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Tom Strong, Deluxe Edition: Volume 1
Alan Moore, Art by Chris Sprouse, et al.
WildStorm, 336 pages

Tom Strong, Deluxe Edition: Volume 1
Alan Moore
Alan Moore is considered by many to be the best writer in the history of the comic book form. His 1986 epic Watchmen, along with Frank Miller's Dark Knight are arguably the most important individual works of the modern comics era. He got his start in comics in the early 80s, working for a variety of British publishers. Moore has worked on a variety of other comics projects over the past 15 years such as From Hell (adapted in the Johnny Depp / Heather Graham film). He currently has the ABC line at DC/Wildstorm which includes titles such as League of Extraordinary Gentlemen.

ISFDB Bibliography
SF Site Review: Absolute Promethea: Book One
SF Site Review: Voice of the Fire
SF Site Review: The Courtyard

Past Feature Reviews
A review by Susan Dunman

Heroes can be so complicated these days. Their motives are smudged in ever darker shades of grey while their angst-ridden lives seem less than rewarding. Are you ready for a hero without all that emotional baggage? Then look no further than Tom Strong. As one of Alan Moore's creations in his America's Best Comics imprint, Tom Strong has what it takes to keep the citizens of Millennium City safe from an assorted menagerie of villains.

The main character has his roots in classic pulp fiction and it has been suggested he is fashioned from the archetypes of Doc Savage, Flash Gordon, Tarzan, or Allan Quatermain. That may be true, but there's another "hero" that comes to my mind and that's Dudley Do-Right. In many ways, Tom is a beefed-up version of Dudley -- possessing a squeaky clean, calmly confident and "there-in-the-nick-of-time" quality that makes you want to cheer for his brand of heroism.

The volume begins with a two page "history" of Tom Strong and his relationship with Millennium City, providing a nice set-up for this collection of the first 12 issues of the series. Tom's story begins in 1899, when his parents travel to the mysterious island of Attabar Teru to conduct scientific experiments away from the influence of society. Tom is born on the island and is raised in a heavy gravity chamber to increase his strength and endurance. Years later, his parents are killed in an earthquake, but Tom survives the tragedy and is raised by the native people living on the island.

Now, 100 years later, Tom's strength and longevity are legend among friends and foes alike. Often Tom works alone, but there are times when his extended family, including wife Dhalua, daughter Tesla, robot Pneuman, and intelligent ape, King Solomon, join him in his adventures.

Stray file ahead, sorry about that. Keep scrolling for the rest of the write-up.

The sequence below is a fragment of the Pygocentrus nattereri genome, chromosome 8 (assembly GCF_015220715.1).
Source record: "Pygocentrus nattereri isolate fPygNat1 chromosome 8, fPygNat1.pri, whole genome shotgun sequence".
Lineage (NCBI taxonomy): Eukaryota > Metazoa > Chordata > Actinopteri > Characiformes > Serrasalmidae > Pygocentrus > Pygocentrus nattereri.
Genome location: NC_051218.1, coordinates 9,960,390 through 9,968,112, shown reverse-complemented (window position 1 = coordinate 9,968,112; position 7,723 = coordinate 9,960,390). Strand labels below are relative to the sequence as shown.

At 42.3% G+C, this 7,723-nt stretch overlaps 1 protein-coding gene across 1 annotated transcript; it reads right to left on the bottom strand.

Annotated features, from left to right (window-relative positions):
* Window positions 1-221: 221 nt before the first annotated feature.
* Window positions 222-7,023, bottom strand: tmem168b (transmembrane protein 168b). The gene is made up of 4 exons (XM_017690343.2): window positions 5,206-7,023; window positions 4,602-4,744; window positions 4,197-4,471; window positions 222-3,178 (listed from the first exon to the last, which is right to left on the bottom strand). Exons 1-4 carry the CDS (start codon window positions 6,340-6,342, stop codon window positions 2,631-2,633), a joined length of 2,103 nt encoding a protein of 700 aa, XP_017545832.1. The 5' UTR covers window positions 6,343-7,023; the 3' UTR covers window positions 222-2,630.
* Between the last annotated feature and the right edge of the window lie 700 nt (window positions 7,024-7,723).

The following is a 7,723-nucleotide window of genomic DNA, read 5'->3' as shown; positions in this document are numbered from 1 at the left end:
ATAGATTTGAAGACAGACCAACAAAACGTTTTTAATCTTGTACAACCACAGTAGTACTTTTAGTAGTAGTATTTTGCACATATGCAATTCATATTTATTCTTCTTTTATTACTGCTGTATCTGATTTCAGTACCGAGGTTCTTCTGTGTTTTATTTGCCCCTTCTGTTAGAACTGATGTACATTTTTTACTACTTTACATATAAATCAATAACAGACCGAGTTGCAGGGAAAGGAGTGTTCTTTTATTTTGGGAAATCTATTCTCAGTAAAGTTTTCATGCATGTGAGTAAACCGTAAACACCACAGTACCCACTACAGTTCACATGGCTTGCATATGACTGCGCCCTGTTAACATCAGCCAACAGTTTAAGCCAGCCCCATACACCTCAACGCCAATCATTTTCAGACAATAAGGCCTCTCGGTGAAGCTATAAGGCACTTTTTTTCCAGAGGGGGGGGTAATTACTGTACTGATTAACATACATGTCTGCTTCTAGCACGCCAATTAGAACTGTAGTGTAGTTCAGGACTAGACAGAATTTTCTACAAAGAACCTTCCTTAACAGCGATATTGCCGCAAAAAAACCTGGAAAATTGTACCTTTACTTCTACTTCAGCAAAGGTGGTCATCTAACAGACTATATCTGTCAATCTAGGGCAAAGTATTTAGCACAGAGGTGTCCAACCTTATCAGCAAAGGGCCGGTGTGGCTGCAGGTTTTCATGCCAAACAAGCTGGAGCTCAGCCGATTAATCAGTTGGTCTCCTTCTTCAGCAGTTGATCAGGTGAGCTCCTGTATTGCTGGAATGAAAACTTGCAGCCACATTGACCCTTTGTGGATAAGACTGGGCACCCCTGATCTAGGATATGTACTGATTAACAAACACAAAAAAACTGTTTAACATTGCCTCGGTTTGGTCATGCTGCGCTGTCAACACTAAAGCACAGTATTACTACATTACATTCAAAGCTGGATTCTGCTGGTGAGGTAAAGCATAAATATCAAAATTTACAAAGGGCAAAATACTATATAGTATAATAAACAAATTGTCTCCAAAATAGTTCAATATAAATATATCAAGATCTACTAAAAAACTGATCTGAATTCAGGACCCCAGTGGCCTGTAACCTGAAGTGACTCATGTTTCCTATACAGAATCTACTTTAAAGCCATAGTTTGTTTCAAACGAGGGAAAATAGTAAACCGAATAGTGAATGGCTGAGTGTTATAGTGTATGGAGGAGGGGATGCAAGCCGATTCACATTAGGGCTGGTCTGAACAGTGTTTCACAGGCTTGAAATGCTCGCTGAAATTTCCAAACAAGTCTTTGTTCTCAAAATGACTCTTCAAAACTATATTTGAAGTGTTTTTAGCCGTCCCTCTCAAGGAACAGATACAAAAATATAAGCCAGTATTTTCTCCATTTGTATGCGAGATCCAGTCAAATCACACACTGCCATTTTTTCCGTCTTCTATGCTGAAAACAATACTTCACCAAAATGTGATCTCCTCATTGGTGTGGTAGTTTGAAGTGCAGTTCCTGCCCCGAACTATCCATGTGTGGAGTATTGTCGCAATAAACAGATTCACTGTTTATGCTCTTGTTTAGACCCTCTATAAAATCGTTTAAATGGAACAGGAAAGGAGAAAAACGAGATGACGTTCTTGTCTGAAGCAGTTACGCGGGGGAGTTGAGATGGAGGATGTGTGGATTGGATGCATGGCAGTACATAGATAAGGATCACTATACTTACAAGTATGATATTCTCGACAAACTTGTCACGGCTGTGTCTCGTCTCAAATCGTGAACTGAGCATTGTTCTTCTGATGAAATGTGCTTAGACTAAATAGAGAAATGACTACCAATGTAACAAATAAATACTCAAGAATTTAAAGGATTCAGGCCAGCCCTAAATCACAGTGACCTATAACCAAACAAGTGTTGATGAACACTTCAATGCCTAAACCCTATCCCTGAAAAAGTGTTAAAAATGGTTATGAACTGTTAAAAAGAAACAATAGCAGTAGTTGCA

Tom has plenty to keep him busy in Millennium City with the likes of criminal boss and psychopath Paul Saveen, the seemingly indestructible Modular Man, the ever-changing Charade, and the bio-engineered, Nazi femme fatale, Ingrid Weiss. But as if these challenges were not enough, there are also parallel continuums, alternate universes, and time travel scenarios which require all the strength and intelligence Tom can muster to survive

Each of the 12 issues reveals new challenges -- many offering a unique angle in storytelling with artwork to match. One of my favorites is the alternate world of Funnyland. When Tom hops aboard his searchboard to "ride the quantum foam and surf the collapsing probability waves into other realities," he lands in a world reminiscent of a Looney Tunes cartoon.

This world is made up of animal characters that have counterparts in Tom's "real" world, with Tom's doppelganger being a human-sized, muscle-bound bunny rabbit sporting the same stylized red shirt and black pants that is Tom's uniform. The Funnyland creatures' speech even has its own style of lettering, emphasizing the difference between the two worlds. It's a fun, lighthearted romp through a very clever story.

An adventure at the opposite end of the spectrum takes place when Tom decides to test an invention that will take him to the land of the dead. Tom is anxious to try out the Necro-Gyro in the hopes that he can find his deceased parents. This issue is another stellar example of how the drawings, coloring, and lettering all work together to enhance the story.

The oversized deluxe edition is a joy to read. A 10-page "sketchbook" is included for those interested in seeing drawings transform from pencil to ink to color. With the exception of the sketchbook section, all pages are vibrant with color -- images seem to leap out of the book to grab your attention. The action scenes burst with energy and Moore's creativity shines from the stories he tells about a modern, yet somehow old-fashioned, hero.

Copyright © 2009 Susan Dunman

Susan became a librarian many light years ago and has been reviewing books ever since. Audiobooks and graphic novels have expanded her quest to find the best science fiction in Libraryland.

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